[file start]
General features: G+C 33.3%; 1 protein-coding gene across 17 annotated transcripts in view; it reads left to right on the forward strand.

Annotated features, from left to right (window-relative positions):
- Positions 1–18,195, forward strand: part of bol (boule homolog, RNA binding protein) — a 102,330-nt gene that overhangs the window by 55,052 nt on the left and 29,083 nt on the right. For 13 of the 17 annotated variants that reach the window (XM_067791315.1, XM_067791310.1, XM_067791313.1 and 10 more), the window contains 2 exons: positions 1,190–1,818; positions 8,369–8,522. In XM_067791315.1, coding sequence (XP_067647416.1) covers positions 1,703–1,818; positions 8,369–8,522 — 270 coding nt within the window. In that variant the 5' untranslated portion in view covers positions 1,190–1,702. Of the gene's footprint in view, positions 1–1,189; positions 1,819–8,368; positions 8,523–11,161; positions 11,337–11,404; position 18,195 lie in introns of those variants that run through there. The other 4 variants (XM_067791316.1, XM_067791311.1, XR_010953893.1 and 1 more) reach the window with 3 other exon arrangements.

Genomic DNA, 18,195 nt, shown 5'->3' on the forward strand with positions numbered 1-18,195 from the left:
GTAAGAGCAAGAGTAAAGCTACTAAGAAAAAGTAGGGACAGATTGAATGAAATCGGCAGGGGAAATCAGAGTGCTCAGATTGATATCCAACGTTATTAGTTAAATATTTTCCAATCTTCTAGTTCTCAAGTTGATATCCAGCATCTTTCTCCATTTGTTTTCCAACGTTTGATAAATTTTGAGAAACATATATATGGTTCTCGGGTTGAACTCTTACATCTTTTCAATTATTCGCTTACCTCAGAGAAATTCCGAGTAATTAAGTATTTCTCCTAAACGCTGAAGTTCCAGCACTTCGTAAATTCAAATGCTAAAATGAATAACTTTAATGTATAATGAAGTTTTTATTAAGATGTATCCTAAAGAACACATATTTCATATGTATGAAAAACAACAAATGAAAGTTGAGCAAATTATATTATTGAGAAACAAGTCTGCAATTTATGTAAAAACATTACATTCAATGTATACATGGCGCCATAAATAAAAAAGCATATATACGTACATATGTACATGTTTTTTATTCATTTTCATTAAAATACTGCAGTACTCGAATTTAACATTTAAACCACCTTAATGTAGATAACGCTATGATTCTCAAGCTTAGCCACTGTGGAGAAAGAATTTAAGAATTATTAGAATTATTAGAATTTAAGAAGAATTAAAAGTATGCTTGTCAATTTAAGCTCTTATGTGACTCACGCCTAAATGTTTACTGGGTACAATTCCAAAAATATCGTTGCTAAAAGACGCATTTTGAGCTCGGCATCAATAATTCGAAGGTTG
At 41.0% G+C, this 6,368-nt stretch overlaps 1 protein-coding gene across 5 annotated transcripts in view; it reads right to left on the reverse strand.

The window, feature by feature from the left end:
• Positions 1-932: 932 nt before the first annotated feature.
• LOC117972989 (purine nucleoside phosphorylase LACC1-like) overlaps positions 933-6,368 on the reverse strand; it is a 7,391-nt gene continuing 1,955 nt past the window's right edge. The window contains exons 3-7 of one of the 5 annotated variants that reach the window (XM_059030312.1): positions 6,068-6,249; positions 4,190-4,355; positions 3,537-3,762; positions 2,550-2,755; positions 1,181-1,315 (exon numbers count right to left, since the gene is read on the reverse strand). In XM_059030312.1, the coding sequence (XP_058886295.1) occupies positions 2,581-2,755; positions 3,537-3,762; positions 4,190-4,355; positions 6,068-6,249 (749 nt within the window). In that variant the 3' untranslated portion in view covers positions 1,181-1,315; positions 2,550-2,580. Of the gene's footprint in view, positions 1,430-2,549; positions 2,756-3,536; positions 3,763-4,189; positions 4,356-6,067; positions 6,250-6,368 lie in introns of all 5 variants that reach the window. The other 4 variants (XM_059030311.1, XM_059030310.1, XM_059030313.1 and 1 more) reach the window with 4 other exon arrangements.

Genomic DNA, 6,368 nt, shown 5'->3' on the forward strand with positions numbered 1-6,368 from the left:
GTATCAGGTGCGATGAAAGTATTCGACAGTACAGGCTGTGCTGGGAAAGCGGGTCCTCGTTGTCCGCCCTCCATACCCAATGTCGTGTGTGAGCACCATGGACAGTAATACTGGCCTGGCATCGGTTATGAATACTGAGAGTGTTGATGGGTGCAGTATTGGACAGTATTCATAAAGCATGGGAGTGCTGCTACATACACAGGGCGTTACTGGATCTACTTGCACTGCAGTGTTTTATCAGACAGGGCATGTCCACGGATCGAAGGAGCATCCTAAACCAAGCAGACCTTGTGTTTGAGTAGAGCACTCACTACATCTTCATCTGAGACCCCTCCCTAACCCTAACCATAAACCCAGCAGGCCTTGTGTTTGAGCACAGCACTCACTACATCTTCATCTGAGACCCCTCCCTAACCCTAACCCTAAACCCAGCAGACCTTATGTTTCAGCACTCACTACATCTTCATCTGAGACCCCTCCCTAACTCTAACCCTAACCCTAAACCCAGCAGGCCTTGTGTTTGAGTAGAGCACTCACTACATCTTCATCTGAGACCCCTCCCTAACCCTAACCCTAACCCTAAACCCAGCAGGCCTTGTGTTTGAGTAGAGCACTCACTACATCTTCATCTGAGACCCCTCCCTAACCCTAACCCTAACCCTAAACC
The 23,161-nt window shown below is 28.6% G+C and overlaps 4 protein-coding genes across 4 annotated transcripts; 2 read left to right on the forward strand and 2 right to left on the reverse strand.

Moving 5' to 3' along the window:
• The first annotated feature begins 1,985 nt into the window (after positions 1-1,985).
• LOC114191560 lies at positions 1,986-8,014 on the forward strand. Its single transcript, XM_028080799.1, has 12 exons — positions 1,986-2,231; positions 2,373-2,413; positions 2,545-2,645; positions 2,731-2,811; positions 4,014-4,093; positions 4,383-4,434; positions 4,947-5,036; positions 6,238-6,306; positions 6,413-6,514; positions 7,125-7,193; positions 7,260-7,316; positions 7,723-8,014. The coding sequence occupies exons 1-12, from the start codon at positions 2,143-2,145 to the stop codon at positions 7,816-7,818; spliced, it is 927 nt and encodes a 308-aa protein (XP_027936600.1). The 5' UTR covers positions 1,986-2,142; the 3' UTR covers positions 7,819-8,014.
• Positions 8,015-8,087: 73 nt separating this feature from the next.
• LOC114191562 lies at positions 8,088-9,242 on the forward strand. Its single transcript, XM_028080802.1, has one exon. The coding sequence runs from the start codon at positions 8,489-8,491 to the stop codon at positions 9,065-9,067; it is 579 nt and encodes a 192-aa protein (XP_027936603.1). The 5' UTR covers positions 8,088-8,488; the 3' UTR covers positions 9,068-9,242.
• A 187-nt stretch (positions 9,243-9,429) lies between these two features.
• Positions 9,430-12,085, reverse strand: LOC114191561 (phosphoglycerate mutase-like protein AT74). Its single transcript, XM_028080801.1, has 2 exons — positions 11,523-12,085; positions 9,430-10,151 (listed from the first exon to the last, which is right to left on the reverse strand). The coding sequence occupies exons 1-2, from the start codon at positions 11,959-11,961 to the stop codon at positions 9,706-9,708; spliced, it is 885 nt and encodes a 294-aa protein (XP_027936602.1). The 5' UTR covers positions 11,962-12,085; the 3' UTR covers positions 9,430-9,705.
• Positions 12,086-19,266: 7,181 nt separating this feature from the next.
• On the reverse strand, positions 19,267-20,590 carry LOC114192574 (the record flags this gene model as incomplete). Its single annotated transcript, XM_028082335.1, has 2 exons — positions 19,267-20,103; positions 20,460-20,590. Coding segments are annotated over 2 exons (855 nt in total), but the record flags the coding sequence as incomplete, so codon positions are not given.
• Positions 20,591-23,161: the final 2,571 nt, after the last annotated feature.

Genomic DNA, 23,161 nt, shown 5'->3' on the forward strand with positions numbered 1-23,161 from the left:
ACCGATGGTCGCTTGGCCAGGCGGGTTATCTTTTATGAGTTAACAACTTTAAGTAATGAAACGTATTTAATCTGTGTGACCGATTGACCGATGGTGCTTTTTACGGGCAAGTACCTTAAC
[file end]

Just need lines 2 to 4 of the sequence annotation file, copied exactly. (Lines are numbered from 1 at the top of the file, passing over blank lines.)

Annotated features, from left to right (window-relative positions):
- Positions 1–18,195, forward strand: part of bol (boule homolog, RNA binding protein) — a 102,330-nt gene that overhangs the window by 55,052 nt on the left and 29,083 nt on the right. For 13 of the 17 annotated variants that reach the window (XM_067791315.1, XM_067791310.1, XM_067791313.1 and 10 more), the window contains 2 exons: positions 1,190–1,818; positions 8,369–8,522. In XM_067791315.1, coding sequence (XP_067647416.1) covers positions 1,703–1,818; positions 8,369–8,522 — 270 coding nt within the window. In that variant the 5' untranslated portion in view covers positions 1,190–1,702. Of the gene's footprint in view, positions 1–1,189; positions 1,819–8,368; positions 8,523–11,161; positions 11,337–11,404; position 18,195 lie in introns of those variants that run through there. The other 4 variants (XM_067791316.1, XM_067791311.1, XR_010953893.1 and 1 more) reach the window with 3 other exon arrangements.

Genomic DNA, 18,195 nt, shown 5'->3' on the forward strand with positions numbered 1-18,195 from the left: